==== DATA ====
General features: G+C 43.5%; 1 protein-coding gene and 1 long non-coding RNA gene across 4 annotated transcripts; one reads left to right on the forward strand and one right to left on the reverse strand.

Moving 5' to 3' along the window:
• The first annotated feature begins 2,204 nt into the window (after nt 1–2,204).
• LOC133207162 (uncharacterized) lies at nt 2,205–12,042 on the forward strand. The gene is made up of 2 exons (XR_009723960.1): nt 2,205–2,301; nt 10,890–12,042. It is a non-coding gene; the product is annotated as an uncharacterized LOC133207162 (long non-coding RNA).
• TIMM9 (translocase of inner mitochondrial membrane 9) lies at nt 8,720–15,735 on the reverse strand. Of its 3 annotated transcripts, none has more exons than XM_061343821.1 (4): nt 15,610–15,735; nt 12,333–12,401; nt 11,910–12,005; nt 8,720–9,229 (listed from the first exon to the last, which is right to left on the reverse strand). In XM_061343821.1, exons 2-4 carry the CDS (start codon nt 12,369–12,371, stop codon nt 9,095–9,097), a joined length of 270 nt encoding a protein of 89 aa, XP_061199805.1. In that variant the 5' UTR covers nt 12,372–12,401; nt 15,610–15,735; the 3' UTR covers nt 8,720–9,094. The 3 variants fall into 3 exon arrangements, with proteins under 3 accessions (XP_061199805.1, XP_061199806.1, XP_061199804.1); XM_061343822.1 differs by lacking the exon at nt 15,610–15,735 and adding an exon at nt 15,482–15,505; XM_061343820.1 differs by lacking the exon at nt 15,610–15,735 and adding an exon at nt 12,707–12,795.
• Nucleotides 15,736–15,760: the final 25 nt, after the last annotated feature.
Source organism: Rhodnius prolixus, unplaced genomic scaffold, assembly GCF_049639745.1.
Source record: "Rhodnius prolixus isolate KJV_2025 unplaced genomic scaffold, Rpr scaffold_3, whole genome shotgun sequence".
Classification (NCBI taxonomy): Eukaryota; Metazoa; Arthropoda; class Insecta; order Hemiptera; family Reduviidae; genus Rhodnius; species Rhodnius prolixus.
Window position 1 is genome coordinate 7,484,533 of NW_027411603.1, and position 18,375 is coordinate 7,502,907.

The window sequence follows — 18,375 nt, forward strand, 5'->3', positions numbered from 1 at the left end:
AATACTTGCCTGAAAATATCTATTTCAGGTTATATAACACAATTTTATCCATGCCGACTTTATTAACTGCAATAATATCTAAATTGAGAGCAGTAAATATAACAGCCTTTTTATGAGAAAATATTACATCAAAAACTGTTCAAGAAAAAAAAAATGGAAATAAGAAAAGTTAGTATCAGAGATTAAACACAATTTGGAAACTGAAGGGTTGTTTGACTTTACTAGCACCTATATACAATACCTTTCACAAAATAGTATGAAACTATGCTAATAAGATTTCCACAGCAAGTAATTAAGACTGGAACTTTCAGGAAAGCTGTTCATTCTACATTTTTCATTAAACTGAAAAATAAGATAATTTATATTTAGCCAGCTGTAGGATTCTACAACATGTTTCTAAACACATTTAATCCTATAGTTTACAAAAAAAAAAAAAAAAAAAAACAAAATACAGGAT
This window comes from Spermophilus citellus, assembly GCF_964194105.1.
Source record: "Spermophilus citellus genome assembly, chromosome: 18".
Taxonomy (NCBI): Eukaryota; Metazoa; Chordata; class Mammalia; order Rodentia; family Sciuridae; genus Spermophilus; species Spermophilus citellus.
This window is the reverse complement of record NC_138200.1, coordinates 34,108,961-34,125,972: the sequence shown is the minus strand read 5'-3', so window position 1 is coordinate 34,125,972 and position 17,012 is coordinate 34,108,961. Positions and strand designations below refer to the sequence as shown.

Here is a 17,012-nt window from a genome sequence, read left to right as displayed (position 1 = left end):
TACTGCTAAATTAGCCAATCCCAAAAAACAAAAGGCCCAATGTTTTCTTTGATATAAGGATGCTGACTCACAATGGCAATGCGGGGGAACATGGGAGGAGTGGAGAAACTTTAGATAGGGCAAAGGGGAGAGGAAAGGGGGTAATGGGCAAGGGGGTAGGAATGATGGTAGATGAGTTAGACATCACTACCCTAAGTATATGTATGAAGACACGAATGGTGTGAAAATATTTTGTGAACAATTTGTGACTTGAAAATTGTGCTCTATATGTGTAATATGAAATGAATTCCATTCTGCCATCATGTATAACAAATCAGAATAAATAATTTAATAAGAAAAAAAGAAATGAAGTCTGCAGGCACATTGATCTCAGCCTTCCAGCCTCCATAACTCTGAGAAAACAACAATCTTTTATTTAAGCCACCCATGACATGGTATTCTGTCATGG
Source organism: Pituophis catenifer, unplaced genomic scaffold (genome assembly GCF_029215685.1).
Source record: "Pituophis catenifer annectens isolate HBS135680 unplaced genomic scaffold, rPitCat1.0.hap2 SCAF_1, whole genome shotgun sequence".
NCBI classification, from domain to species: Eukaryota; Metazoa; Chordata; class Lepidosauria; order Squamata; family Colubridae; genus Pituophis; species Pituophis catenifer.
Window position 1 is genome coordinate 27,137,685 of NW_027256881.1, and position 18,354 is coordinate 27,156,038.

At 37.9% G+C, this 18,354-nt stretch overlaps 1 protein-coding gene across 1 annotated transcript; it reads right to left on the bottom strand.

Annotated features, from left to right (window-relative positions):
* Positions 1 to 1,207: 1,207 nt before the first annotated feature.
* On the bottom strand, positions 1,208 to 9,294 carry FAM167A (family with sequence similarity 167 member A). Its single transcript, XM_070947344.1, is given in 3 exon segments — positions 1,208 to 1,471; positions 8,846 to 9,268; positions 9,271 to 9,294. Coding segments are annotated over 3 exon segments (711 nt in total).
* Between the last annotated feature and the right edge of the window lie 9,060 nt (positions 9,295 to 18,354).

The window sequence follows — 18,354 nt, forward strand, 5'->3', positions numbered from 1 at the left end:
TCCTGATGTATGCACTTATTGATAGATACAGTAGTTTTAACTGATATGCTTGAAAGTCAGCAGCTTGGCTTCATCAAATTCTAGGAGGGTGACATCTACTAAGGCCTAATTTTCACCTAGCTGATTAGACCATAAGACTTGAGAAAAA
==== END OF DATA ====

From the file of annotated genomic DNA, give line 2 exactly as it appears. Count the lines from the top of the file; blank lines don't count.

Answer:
Moving 5' to 3' along the window: